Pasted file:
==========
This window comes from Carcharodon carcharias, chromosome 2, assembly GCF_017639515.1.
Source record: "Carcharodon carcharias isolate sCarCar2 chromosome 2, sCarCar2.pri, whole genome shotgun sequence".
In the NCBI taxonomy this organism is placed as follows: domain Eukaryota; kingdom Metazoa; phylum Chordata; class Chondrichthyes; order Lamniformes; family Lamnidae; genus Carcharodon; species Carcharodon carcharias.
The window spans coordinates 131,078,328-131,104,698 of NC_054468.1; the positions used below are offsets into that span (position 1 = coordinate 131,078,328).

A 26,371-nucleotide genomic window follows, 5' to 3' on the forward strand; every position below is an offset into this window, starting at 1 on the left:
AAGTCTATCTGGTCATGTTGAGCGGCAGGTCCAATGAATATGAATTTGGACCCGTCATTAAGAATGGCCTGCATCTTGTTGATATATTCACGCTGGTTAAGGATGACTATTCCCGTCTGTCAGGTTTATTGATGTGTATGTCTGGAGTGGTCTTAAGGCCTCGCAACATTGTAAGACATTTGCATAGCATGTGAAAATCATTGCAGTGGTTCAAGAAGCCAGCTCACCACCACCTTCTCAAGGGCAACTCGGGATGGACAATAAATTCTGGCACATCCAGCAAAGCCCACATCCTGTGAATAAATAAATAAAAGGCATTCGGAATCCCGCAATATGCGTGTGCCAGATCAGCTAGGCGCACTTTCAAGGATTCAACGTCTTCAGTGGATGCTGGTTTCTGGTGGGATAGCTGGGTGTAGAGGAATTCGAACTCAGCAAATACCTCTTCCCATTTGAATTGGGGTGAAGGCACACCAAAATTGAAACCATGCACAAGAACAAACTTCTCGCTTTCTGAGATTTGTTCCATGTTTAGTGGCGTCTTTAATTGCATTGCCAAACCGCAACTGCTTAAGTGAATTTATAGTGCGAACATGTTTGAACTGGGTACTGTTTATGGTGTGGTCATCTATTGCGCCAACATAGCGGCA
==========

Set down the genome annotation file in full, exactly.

This window comes from Carcharodon carcharias, chromosome 2, assembly GCF_017639515.1.
Source record: "Carcharodon carcharias isolate sCarCar2 chromosome 2, sCarCar2.pri, whole genome shotgun sequence".
In the NCBI taxonomy this organism is placed as follows: domain Eukaryota; kingdom Metazoa; phylum Chordata; class Chondrichthyes; order Lamniformes; family Lamnidae; genus Carcharodon; species Carcharodon carcharias.
The window spans coordinates 131,078,328-131,104,698 of NC_054468.1; the positions used below are offsets into that span (position 1 = coordinate 131,078,328).

A 26,371-nucleotide genomic window follows, 5' to 3' on the forward strand; every position below is an offset into this window, starting at 1 on the left:
AAGTCTATCTGGTCATGTTGAGCGGCAGGTCCAATGAATATGAATTTGGACCCGTCATTAAGAATGGCCTGCATCTTGTTGATATATTCACGCTGGTTAAGGATGACTATTCCCGTCTGTCAGGTTTATTGATGTGTATGTCTGGAGTGGTCTTAAGGCCTCGCAACATTGTAAGACATTTGCATAGCATGTGAAAATCATTGCAGTGGTTCAAGAAGCCAGCTCACCACCACCTTCTCAAGGGCAACTCGGGATGGACAATAAATTCTGGCACATCCAGCAAAGCCCACATCCTGTGAATAAATAAATAAAAGGCATTCGGAATCCCGCAATATGCGTGTGCCAGATCAGCTAGGCGCACTTTCAAGGATTCAACGTCTTCAGTGGATGCTGGTTTCTGGTGGGATAGCTGGGTGTAGAGGAATTCGAACTCAGCAAATACCTCTTCCCATTTGAATTGGGGTGAAGGCACACCAAAATTGAAACCATGCACAAGAACAAACTTCTCGCTTTCTGAGATTTGTTCCATGTTTAGTGGCGTCTTTAATTGCATTGCCAAACCGCAACTGCTTAAGTGAATTTATAGTGCGAACATGTTTGAACTGGGTACTGTTTATGGTGTGGTCATCTATTGCGCCAACATAGCGGCA